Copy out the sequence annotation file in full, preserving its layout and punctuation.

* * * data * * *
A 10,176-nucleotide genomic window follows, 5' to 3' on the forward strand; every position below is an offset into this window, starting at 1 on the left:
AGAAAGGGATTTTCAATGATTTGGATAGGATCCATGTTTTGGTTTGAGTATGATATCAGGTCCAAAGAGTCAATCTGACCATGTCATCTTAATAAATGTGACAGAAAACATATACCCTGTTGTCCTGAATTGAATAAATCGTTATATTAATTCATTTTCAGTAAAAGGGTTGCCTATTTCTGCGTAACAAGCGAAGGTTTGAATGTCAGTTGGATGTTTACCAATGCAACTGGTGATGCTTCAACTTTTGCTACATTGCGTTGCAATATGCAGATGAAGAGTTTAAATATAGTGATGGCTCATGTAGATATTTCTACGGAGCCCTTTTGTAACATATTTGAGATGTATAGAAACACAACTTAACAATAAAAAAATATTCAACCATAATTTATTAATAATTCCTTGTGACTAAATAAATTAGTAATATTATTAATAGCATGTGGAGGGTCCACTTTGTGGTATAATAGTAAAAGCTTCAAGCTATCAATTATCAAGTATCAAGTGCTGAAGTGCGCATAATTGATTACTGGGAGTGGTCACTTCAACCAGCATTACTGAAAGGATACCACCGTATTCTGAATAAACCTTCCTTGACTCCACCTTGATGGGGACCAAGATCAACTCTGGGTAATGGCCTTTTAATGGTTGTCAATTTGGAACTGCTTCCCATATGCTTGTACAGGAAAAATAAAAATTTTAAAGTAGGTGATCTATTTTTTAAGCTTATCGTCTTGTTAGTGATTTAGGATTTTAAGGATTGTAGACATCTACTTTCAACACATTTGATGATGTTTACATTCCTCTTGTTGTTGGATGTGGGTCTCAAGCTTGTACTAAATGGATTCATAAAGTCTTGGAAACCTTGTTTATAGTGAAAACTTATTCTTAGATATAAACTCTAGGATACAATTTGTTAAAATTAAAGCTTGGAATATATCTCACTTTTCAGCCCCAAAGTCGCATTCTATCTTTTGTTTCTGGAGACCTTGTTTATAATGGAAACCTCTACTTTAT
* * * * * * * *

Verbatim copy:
A 10,176-nucleotide genomic window follows, 5' to 3' on the forward strand; every position below is an offset into this window, starting at 1 on the left:
AGAAAGGGATTTTCAATGATTTGGATAGGATCCATGTTTTGGTTTGAGTATGATATCAGGTCCAAAGAGTCAATCTGACCATGTCATCTTAATAAATGTGACAGAAAACATATACCCTGTTGTCCTGAATTGAATAAATCGTTATATTAATTCATTTTCAGTAAAAGGGTTGCCTATTTCTGCGTAACAAGCGAAGGTTTGAATGTCAGTTGGATGTTTACCAATGCAACTGGTGATGCTTCAACTTTTGCTACATTGCGTTGCAATATGCAGATGAAGAGTTTAAATATAGTGATGGCTCATGTAGATATTTCTACGGAGCCCTTTTGTAACATATTTGAGATGTATAGAAACACAACTTAACAATAAAAAAATATTCAACCATAATTTATTAATAATTCCTTGTGACTAAATAAATTAGTAATATTATTAATAGCATGTGGAGGGTCCACTTTGTGGTATAATAGTAAAAGCTTCAAGCTATCAATTATCAAGTATCAAGTGCTGAAGTGCGCATAATTGATTACTGGGAGTGGTCACTTCAACCAGCATTACTGAAAGGATACCACCGTATTCTGAATAAACCTTCCTTGACTCCACCTTGATGGGGACCAAGATCAACTCTGGGTAATGGCCTTTTAATGGTTGTCAATTTGGAACTGCTTCCCATATGCTTGTACAGGAAAAATAAAAATTTTAAAGTAGGTGATCTATTTTTTAAGCTTATCGTCTTGTTAGTGATTTAGGATTTTAAGGATTGTAGACATCTACTTTCAACACATTTGATGATGTTTACATTCCTCTTGTTGTTGGATGTGGGTCTCAAGCTTGTACTAAATGGATTCATAAAGTCTTGGAAACCTTGTTTATAGTGAAAACTTATTCTTAGATATAAACTCTAGGATACAATTTGTTAAAATTAAAGCTTGGAATATATCTCACTTTTCAGCCCCAAAGTCGCATTCTATCTTTTGTTTCTGGAGACCTTGTTTATAATGGAAACCTCTACTTTAT